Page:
The perfect Virtual Reality solution has been a pipedream for many gaming technology companies since Nintendo tried to bring it to the mainstream with the Virtual Boy in 1995. As the years have passed, technology has now progressed to the point that we now have three completely viable gaming Virtual Reality headsets in Oculus Rift, the HTC Vive and the newly-released and most consumer-friendly, PlayStation VR.
I remember trying the Oculus Rift three years ago and left the demo feeling incredibly motion sick. Albeit, it was literally a demo in which you flew around lava-filled mountains. Regardless, I was left in awe from the experience, but the queasiness was enough to make me concerned about Virtual Reality.
Well, the time is finally here in which we have PlayStation VR, a device which is more affordable, especially for people who already own a PlayStation 4, in comparison to the VIVE and Oculus. However, my number one concern with VR is surrounding the potential for motion sickness, and it’s already interesting to see what people are coming up with to combat the terrible feeling of your head spinning or your stomach-turning.
As I stated in our PLAYSTATION VR REVIEW, I genuinely think that PlayStation VR is the most immersive experience that gaming has ever seen, but If I’m being completely honest, since putting some serious time into the unit, I’ve had mixed experiences when it comes to motion sickness. Nothing has been bad enough to stop me going back to the unit, but there have been definite times where I’ve had to take it off and have felt the effects for an hour or two after.
PlayStation VR Worlds(OUR REVIEW) didn’t make me experience any form of motion sickness until I got to Scavenger’s Odyssey. The game has you jumping from rock to rock throughout space and it’s disorientating, to say the least.
On the other hand, Until Dawn: Rush of Blood (OUR REVIEW) made me feel motion sick, but for the right reasons. The game has you on an intense rollercoaster which will make your stomach drop, but this is due to the fact that you’re literally immersed in the game and your body feels as if you’re on a rollercoaster. Thankfully, it isn’t a lasting experience that makes you feel the need to take the headset off.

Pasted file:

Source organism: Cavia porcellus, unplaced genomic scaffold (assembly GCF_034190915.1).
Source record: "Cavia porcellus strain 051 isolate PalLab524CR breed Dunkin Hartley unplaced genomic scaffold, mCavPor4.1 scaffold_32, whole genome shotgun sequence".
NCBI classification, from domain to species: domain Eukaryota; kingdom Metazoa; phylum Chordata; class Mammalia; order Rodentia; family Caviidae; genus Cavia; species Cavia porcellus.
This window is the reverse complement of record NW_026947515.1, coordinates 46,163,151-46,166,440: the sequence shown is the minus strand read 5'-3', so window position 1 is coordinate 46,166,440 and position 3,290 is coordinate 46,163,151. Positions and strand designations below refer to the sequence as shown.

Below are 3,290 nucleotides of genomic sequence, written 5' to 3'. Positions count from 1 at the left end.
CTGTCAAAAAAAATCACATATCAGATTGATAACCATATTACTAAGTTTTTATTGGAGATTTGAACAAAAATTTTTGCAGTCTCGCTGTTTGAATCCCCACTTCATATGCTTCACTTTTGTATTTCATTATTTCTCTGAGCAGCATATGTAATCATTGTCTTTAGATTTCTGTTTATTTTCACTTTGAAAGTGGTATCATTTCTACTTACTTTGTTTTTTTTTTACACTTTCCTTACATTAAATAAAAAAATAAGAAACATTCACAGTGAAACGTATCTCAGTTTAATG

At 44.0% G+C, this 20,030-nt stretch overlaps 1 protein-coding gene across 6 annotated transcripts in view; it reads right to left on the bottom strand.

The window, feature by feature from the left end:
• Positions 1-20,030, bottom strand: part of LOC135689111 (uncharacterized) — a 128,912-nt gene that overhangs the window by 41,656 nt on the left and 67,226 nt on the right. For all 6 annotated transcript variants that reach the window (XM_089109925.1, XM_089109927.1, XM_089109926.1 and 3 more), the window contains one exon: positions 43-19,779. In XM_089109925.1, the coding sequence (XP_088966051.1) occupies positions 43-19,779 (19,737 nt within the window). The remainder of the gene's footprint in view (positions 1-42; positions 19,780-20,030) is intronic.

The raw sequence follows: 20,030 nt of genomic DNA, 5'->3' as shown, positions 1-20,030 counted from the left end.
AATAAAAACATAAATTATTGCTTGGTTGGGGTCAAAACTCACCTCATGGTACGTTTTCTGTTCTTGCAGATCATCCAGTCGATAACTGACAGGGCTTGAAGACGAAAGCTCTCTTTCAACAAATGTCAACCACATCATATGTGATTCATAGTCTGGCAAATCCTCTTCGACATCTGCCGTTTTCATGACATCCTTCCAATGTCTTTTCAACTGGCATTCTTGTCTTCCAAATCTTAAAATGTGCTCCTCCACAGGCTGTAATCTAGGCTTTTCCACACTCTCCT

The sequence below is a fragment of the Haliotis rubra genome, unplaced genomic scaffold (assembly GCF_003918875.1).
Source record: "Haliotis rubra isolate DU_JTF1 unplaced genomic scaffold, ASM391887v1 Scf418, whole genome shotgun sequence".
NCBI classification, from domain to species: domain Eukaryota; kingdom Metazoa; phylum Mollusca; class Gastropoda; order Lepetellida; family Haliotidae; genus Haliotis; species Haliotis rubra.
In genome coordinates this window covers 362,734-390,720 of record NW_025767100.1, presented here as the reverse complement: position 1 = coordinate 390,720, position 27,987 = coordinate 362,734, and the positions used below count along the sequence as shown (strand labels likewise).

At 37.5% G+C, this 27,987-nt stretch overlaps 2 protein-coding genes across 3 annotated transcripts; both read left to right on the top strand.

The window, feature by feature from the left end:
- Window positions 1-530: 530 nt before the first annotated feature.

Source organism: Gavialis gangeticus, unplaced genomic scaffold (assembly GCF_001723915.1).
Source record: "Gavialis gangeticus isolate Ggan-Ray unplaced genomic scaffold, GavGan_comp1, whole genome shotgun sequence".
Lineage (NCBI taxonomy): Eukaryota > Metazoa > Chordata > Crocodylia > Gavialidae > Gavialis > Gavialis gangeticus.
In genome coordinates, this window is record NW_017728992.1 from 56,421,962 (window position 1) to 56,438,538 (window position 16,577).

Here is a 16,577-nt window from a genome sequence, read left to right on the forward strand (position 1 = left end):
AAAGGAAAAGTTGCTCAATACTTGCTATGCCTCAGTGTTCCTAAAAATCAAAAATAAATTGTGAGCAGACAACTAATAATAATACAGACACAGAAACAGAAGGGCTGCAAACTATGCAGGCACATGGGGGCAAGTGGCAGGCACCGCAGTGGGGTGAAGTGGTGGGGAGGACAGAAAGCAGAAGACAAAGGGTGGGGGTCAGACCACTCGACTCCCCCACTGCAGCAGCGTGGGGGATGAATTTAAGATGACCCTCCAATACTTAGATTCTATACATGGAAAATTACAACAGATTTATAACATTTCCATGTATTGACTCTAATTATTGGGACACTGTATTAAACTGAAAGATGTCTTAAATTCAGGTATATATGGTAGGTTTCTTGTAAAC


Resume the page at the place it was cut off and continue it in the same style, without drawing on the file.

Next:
RIGS is one of the more intense experiences, which Guerilla have obviously taken into account as they’ve placed a number of warnings about building up your time spent with the game. They’ve also built in a number of VR customisation options such as being able to turn with your head and hud elements which is said to reduce the effect of motion sickness. For the most part, I did find myself getting through it and being able to withstand the game for more periods of time compared to other PSVR games.
Batman: Arkham VR(OUR REVIEW) is without doubt the most clever experience available on the console. It has you in some questionable situations, hanging over ledges and jumping from pillar to pillar, but I never once felt motion sick. It seems to perfectly blend your movement by fading to black for just long enough to allow your brain to process the fact that you’re moving around.
All of these experiences will differ from person to person and that’s the most important thing to understand when purchasing a VR headset. Everybody has different thresholds and it’s likely developers will learn as they go and implement techniques in game design to make it easier for people to handle it.
But for the time being, motion sickness will be a part of the brilliant VR experience for the foreseeable future. Whirlpool user ‘OverTemperature’ has put together some great tips to help get you through. I’d advise you to stick with it as Virtual Reality looks like it’s here to stay and does provide wonderful and unique experiences.
Calibrate it correctly using the advanced calibration, including IPD. Go to settings, Devices, PSVR. For measure eye distance make sure you are exactly 70cm from the screen (use a tape measure).
Stick with games that don’t move you around a lot, particularly side to side or up and down
Take a break periodically
Limit total VR per day. Find what’s right for you but start with 15-30 minutes if you’re particularly susceptible, 1 hr if medium, 2-3 hrs if you feel mostly fine. Build that up over time if your body allows
Don’t game while tired
Limit use of 360 degree videos, which can increase eye strain and headaches and therefore make motion sickness feel worse
Have something to sip (non-alcoholic) and light snacks to nibble on throughout